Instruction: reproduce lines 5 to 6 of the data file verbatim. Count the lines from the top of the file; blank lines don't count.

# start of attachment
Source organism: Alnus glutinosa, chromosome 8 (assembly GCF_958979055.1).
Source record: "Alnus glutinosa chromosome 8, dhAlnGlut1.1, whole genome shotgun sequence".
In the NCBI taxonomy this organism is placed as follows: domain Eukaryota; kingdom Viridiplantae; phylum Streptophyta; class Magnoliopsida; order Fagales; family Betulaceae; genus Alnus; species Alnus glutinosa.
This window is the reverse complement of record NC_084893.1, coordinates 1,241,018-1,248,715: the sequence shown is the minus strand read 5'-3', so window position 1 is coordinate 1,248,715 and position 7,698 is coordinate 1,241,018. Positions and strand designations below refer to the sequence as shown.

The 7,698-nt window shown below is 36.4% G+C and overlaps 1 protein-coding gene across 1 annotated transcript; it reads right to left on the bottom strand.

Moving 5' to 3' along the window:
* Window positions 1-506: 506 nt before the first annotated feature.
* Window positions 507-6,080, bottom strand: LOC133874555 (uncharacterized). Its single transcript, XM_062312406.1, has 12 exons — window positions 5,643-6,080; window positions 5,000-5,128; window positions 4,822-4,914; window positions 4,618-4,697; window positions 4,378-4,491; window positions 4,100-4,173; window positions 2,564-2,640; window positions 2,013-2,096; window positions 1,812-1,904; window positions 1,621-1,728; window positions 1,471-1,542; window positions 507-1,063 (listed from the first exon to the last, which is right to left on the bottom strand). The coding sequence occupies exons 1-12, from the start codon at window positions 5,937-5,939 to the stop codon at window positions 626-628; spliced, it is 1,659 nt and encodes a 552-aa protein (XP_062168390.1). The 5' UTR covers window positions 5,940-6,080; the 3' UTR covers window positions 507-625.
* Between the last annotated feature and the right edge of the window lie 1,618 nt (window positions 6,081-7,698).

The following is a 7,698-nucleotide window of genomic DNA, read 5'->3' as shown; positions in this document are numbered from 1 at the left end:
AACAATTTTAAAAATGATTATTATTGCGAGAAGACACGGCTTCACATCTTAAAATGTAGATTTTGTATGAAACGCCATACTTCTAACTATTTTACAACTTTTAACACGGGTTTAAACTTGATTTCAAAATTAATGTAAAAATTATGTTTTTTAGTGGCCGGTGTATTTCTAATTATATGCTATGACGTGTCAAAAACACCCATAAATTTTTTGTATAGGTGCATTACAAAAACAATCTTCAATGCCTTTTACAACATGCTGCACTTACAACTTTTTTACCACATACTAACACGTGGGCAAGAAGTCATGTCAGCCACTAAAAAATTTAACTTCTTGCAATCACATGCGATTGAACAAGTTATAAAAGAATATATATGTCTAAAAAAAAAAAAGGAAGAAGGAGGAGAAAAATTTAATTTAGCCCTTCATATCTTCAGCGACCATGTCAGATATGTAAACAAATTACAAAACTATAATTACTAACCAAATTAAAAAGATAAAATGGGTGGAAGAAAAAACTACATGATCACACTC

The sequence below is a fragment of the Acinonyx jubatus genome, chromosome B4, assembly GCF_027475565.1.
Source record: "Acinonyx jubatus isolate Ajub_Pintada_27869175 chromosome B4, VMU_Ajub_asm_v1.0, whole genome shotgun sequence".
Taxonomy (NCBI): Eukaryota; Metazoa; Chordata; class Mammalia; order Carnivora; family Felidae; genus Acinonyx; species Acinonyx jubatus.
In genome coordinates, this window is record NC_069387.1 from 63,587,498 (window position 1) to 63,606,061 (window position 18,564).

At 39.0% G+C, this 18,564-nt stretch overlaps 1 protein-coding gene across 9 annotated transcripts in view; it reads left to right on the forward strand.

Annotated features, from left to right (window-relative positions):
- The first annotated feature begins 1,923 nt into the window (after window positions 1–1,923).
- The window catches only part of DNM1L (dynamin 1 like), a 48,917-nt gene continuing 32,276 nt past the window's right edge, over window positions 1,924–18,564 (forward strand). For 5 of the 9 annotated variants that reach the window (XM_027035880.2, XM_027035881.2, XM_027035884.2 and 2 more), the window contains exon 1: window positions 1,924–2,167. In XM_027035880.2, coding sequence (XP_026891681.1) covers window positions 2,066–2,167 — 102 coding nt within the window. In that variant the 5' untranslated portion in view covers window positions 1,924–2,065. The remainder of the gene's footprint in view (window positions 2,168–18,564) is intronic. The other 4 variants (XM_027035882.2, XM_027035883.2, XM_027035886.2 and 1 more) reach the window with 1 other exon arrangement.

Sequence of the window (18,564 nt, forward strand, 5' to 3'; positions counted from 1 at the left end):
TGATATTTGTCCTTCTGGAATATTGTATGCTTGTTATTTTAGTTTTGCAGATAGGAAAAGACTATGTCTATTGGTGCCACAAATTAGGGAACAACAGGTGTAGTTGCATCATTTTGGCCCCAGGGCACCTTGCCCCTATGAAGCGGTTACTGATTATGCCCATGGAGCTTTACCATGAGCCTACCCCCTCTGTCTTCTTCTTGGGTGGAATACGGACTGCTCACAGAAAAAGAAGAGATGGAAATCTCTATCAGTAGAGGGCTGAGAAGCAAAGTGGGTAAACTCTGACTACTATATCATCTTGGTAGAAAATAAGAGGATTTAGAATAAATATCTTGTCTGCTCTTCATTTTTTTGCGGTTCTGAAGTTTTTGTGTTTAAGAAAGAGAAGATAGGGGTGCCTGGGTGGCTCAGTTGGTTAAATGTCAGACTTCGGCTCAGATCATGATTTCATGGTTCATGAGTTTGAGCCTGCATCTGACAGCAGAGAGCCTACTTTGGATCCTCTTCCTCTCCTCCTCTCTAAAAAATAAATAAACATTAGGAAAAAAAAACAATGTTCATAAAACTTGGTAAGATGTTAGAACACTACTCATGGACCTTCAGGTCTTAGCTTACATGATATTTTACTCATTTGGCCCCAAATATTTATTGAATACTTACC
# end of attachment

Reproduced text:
The 7,698-nt window shown below is 36.4% G+C and overlaps 1 protein-coding gene across 1 annotated transcript; it reads right to left on the bottom strand.

Moving 5' to 3' along the window: